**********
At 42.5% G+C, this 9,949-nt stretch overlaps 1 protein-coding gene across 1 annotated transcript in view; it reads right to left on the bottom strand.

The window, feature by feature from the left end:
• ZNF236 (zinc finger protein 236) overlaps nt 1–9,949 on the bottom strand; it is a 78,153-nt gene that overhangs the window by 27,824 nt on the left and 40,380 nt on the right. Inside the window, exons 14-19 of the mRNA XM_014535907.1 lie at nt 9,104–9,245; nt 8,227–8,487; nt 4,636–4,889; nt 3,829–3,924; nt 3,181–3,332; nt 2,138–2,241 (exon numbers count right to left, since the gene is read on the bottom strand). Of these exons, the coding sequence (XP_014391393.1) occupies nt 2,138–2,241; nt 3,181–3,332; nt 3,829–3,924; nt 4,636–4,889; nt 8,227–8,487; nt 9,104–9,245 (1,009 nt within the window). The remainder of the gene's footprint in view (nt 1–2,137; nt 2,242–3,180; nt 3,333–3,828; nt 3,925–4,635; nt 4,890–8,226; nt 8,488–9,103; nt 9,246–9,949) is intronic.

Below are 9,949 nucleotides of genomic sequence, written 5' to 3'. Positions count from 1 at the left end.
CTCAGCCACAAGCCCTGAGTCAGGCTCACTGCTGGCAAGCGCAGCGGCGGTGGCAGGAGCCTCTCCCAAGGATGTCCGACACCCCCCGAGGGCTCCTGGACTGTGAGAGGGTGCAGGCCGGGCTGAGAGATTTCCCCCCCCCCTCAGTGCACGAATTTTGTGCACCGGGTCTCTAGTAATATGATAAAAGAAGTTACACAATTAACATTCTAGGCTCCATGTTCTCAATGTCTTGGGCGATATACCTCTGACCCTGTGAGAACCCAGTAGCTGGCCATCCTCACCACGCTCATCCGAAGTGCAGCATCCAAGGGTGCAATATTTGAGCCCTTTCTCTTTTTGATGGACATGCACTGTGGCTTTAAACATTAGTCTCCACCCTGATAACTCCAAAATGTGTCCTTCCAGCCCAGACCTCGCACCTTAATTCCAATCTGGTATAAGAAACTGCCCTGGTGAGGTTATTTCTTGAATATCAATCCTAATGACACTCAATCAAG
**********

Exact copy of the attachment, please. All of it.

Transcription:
At 42.5% G+C, this 9,949-nt stretch overlaps 1 protein-coding gene across 1 annotated transcript in view; it reads right to left on the bottom strand.

The window, feature by feature from the left end:
• ZNF236 (zinc finger protein 236) overlaps nt 1–9,949 on the bottom strand; it is a 78,153-nt gene that overhangs the window by 27,824 nt on the left and 40,380 nt on the right. Inside the window, exons 14-19 of the mRNA XM_014535907.1 lie at nt 9,104–9,245; nt 8,227–8,487; nt 4,636–4,889; nt 3,829–3,924; nt 3,181–3,332; nt 2,138–2,241 (exon numbers count right to left, since the gene is read on the bottom strand). Of these exons, the coding sequence (XP_014391393.1) occupies nt 2,138–2,241; nt 3,181–3,332; nt 3,829–3,924; nt 4,636–4,889; nt 8,227–8,487; nt 9,104–9,245 (1,009 nt within the window). The remainder of the gene's footprint in view (nt 1–2,137; nt 2,242–3,180; nt 3,333–3,828; nt 3,925–4,635; nt 4,890–8,226; nt 8,488–9,103; nt 9,246–9,949) is intronic.

Below are 9,949 nucleotides of genomic sequence, written 5' to 3'. Positions count from 1 at the left end.
CTCAGCCACAAGCCCTGAGTCAGGCTCACTGCTGGCAAGCGCAGCGGCGGTGGCAGGAGCCTCTCCCAAGGATGTCCGACACCCCCCGAGGGCTCCTGGACTGTGAGAGGGTGCAGGCCGGGCTGAGAGATTTCCCCCCCCCCTCAGTGCACGAATTTTGTGCACCGGGTCTCTAGTAATATGATAAAAGAAGTTACACAATTAACATTCTAGGCTCCATGTTCTCAATGTCTTGGGCGATATACCTCTGACCCTGTGAGAACCCAGTAGCTGGCCATCCTCACCACGCTCATCCGAAGTGCAGCATCCAAGGGTGCAATATTTGAGCCCTTTCTCTTTTTGATGGACATGCACTGTGGCTTTAAACATTAGTCTCCACCCTGATAACTCCAAAATGTGTCCTTCCAGCCCAGACCTCGCACCTTAATTCCAATCTGGTATAAGAAACTGCCCTGGTGAGGTTATTTCTTGAATATCAATCCTAATGACACTCAATCAAG